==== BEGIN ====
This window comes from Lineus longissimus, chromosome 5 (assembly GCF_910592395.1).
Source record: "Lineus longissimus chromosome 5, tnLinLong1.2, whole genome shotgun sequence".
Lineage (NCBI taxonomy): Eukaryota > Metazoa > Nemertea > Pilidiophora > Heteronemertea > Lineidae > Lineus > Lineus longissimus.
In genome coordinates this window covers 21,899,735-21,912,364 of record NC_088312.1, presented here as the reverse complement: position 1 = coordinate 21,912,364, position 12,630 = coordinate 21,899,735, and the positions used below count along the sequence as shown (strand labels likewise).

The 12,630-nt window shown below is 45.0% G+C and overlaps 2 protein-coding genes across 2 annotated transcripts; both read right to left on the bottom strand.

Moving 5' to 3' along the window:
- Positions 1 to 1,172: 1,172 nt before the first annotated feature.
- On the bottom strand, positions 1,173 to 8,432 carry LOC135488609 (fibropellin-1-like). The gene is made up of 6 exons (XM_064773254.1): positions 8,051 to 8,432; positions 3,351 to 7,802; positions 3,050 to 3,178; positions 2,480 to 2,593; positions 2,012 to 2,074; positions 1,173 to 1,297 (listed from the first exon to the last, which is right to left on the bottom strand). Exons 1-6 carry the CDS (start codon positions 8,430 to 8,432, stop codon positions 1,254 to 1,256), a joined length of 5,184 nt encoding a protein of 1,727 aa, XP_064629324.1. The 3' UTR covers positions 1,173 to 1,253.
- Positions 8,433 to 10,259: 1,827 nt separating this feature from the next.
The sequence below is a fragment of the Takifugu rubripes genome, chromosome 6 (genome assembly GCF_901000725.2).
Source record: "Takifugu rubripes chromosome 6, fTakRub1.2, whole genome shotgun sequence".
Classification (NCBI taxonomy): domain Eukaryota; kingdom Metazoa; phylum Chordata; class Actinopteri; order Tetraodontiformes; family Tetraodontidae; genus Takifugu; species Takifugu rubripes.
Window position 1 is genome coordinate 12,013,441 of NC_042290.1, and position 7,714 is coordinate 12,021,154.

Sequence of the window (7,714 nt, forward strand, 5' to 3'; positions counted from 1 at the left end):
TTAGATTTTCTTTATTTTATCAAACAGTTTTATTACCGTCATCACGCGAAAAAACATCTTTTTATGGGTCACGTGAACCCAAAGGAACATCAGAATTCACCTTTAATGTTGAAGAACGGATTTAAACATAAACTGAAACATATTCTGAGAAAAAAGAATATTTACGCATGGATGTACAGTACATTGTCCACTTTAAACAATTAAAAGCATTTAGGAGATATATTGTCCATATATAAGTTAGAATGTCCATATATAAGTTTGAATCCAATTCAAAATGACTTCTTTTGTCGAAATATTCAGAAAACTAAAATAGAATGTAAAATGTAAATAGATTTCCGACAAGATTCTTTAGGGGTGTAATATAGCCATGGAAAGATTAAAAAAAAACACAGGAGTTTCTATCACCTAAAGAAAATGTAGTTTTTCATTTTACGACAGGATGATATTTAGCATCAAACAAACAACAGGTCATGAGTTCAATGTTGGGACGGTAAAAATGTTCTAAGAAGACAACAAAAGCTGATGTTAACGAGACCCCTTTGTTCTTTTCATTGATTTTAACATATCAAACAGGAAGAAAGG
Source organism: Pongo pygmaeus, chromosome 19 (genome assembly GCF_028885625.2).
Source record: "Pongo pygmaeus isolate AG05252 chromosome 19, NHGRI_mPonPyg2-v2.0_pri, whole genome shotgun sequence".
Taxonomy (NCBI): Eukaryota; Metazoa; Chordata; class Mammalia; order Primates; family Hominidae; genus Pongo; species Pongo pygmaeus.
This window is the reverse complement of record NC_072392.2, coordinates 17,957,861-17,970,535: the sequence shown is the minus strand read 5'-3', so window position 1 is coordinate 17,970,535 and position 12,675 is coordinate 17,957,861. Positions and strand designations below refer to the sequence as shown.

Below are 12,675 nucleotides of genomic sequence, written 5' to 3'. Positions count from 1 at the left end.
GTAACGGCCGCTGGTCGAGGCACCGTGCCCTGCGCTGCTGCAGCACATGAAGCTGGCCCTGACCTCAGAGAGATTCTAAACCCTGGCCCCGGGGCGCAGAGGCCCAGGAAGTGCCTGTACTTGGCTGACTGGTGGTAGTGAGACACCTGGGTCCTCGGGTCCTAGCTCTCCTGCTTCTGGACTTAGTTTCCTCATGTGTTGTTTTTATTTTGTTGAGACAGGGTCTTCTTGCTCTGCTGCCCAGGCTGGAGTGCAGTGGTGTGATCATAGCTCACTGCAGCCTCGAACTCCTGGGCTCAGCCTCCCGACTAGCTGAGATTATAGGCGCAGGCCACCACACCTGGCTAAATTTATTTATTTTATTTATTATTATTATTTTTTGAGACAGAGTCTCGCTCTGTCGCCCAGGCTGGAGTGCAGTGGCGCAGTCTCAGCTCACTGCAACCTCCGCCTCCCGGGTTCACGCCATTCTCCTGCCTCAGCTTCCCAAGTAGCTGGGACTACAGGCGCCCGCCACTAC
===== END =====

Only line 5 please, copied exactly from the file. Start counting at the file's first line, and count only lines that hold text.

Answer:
The 12,630-nt window shown below is 45.0% G+C and overlaps 2 protein-coding genes across 2 annotated transcripts; both read right to left on the bottom strand.